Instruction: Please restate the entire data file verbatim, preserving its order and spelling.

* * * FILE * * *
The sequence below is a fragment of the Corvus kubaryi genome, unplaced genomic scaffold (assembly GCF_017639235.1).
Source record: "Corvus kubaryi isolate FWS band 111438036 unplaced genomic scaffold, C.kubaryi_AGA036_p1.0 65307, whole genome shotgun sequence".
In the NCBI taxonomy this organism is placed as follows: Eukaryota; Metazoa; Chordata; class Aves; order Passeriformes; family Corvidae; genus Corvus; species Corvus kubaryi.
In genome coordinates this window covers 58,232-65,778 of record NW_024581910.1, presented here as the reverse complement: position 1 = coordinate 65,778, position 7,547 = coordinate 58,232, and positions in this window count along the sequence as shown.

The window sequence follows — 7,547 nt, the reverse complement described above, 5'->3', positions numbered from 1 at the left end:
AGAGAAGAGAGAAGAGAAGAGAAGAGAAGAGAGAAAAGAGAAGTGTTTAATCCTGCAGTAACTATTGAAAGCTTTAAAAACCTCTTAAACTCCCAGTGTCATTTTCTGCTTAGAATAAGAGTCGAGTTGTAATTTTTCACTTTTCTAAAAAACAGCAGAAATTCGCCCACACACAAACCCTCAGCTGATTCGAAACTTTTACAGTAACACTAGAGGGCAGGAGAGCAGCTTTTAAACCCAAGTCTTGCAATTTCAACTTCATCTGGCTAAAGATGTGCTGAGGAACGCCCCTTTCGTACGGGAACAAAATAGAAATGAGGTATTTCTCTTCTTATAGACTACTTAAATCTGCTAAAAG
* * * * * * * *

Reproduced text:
The sequence below is a fragment of the Corvus kubaryi genome, unplaced genomic scaffold (assembly GCF_017639235.1).
Source record: "Corvus kubaryi isolate FWS band 111438036 unplaced genomic scaffold, C.kubaryi_AGA036_p1.0 65307, whole genome shotgun sequence".
In the NCBI taxonomy this organism is placed as follows: Eukaryota; Metazoa; Chordata; class Aves; order Passeriformes; family Corvidae; genus Corvus; species Corvus kubaryi.
In genome coordinates this window covers 58,232-65,778 of record NW_024581910.1, presented here as the reverse complement: position 1 = coordinate 65,778, position 7,547 = coordinate 58,232, and positions in this window count along the sequence as shown.

The window sequence follows — 7,547 nt, the reverse complement described above, 5'->3', positions numbered from 1 at the left end:
AGAGAAGAGAGAAGAGAAGAGAAGAGAAGAGAGAAAAGAGAAGTGTTTAATCCTGCAGTAACTATTGAAAGCTTTAAAAACCTCTTAAACTCCCAGTGTCATTTTCTGCTTAGAATAAGAGTCGAGTTGTAATTTTTCACTTTTCTAAAAAACAGCAGAAATTCGCCCACACACAAACCCTCAGCTGATTCGAAACTTTTACAGTAACACTAGAGGGCAGGAGAGCAGCTTTTAAACCCAAGTCTTGCAATTTCAACTTCATCTGGCTAAAGATGTGCTGAGGAACGCCCCTTTCGTACGGGAACAAAATAGAAATGAGGTATTTCTCTTCTTATAGACTACTTAAATCTGCTAAAAG